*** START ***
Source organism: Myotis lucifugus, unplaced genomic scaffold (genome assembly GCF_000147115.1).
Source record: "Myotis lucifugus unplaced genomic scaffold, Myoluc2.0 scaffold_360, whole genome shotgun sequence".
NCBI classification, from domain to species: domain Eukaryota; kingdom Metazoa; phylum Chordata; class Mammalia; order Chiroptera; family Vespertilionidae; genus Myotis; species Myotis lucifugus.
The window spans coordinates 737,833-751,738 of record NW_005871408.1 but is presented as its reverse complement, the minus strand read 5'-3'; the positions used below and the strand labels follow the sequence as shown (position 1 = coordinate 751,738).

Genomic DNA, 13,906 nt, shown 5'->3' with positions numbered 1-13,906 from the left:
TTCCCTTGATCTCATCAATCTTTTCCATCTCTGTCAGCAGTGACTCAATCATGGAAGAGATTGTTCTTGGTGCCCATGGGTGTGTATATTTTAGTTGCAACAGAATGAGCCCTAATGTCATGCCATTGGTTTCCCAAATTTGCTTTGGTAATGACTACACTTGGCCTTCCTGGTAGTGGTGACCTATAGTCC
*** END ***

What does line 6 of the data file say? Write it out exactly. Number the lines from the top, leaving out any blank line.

TTCCCTTGATCTCATCAATCTTTTCCATCTCTGTCAGCAGTGACTCAATCATGGAAGAGATTGTTCTTGGTGCCCATGGGTGTGTATATTTTAGTTGCAACAGAATGAGCCCTAATGTCATGCCATTGGTTTCCCAAATTTGCTTTGGTAATGACTACACTTGGCCTTCCTGGTAGTGGTGACCTATAGTCC